Is it a recovery or not?

One of the current rumors circulating in climate change denier circles is that the Arctic sea ice is recovering, with a record ice gain, and that Arctic ice in August 2013 60% higher than in August 2012 and is the highest in "years."  Let's examine those claims.

First, here's a graph showing the 12-month moving average of Arctic sea ice from January 1979 to August 2013:

Not much to say there.  So far, the 12-month moving average shows no sign of any recovery.  Arctic sea ice extent remains far below the 1979 start point or even where it was before 2005.  However, the claim is that the ice gain since September 2012 set a record.  Normally, Arctic ice extent reaches the yearly minimum in September at the end of summer, with a maximum the following March at the end of winter.  The ice gain is the difference between those months.

March extent has been declining linearly by an average of -36,581 km2 per year whereas the decline in September has been by an average of -87,112 km2 and accelerating by -7,786 km2 per year.  As a result of the accelerating losses in September, the yearly difference between March and September has been growing at an accelerating rate.

Why was the "gain" between September 2012 and March 2013 a record?  Simple.  September 2012 was the lowest Arctic sea ice extent on record.  That left plenty of open water to refreeze during the winter, leading to a record "gain" by March 2013.  That denier claim that the Arctic has experienced a record "gain" of ice is just a cynical attempt to distract from the real story of continued decline in Arctic sea ice.  In reality, both March and September sea ice extents continue to decline—and the "record gain" is actually a symptom of that decline, not a sign of recovery.

The second claim that Arctic sea ice is 60% higher in August 2013 than it was in August 2012 is partially true—the ice was higher in August 2013.  But it wasn't by 60%.  Average ice extent in August 2013 was 6.05 million km2.  Ice extent in August 2012 was 4.72 million km2.  That is a difference of 1.33 million km2, which means that the ice in August 2013 was 28.2% higher than it was in August 2012 (1.33/4.72 * 100).  As for the claim that August extent is the highest in years, here's a graph of August sea ice extent since 1979.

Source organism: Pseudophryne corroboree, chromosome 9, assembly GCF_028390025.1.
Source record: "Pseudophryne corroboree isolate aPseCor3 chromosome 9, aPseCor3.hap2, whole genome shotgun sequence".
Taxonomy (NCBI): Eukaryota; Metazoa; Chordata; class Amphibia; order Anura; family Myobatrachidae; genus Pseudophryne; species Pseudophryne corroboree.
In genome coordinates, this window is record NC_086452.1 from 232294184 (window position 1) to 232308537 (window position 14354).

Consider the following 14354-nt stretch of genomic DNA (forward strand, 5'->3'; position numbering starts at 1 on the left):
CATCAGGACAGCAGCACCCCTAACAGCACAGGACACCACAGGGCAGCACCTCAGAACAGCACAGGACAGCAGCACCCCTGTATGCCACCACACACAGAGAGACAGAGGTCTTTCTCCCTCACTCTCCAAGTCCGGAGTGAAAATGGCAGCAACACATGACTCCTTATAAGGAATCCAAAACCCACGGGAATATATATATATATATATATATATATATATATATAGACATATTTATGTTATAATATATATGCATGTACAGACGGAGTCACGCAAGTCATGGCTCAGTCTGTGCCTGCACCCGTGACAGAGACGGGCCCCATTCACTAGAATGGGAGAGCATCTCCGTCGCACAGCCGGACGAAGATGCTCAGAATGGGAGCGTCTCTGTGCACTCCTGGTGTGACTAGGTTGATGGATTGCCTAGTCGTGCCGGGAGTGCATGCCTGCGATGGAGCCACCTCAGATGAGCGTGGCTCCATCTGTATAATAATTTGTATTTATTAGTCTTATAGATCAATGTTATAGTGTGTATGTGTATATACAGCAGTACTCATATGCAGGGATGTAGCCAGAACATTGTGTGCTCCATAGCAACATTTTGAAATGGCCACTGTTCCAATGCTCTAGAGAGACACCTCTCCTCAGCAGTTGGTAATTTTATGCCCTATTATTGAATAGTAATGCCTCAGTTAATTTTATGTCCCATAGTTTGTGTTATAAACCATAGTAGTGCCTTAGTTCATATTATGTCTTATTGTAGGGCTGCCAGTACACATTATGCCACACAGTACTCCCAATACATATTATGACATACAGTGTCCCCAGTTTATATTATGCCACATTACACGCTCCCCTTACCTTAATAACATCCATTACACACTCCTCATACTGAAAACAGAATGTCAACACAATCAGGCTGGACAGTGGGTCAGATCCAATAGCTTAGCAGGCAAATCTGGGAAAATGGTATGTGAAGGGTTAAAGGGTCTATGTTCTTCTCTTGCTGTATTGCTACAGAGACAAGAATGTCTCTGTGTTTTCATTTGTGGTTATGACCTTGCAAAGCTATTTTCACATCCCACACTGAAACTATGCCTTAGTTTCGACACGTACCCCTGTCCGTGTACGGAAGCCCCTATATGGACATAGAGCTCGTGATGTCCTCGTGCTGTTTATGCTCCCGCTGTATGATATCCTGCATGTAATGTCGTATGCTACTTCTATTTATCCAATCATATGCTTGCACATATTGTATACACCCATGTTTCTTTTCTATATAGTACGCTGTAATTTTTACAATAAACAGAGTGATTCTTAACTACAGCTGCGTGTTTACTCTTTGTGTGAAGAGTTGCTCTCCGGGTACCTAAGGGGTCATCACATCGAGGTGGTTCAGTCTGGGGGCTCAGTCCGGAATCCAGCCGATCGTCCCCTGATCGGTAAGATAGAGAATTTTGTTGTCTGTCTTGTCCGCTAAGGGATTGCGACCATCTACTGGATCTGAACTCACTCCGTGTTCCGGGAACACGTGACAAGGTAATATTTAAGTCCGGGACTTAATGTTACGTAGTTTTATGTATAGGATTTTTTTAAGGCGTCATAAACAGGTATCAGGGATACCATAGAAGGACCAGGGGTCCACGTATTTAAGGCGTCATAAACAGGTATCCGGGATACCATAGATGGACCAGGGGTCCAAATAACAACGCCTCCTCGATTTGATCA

The last time August sea ice extent was higher than August 2013's extent of 6.05 million square kilometers?  August 2009, with 6.13 million square kilometers.  And even though August 2013 is supposedly the "highest in years", it's the 6th lowest August ice extent since 1979.  Not much to go on if you're trying to claim that Arctic sea ice is recovering.

Finally, sea ice extent is not the full story in the Arctic.  A larger but less noticeable change is that the sea ice has become much thinner.

The ice has lost nearly 12,000 km3 of volume since 1979.  Even if ice extent does grow, all it means is that the surface is covered with thinner, less stable ice than it used to be.  And thinner ice is more susceptible to melting when conditions are right.

Lastly, there's a little concept in statistics called "regression toward the mean".  In simple terms, data tends to fall around the average, with extreme outliers followed by data points that are closer to the average.  How is that relevant to Arctic sea ice extent?  September 2012 was quite a bit below the trend line.  It's an outlier.  Therefore, we'd expect the monthly average for September 2013 to be closer to the average.  Extrapolating from the trend line gives an expected September 2013 extent of 4.15 million km2.  That represents a 16% increase over the average in September 2012 (3.58 million km2) even if the overall trend remains the exact same.  Figuring in the 95% confidence interval for the trend (4.66 million km2) shows that the average September 2013 sea ice could show an increase of 30% even if the trend remains the exact same.  This doesn't even consider the standard deviation of the data around the trend (± 1.32 million square kilometers), which means that 2013 September ice extent could be as high as 53% higher (up to 5.47 million square kilometers) than in 2012, even if the current trend, standard error, and standard deviation are unchanged.

The main message from the Arctic is simple: The ice continues to melt, regardless of what tabloid articles and deniers say.


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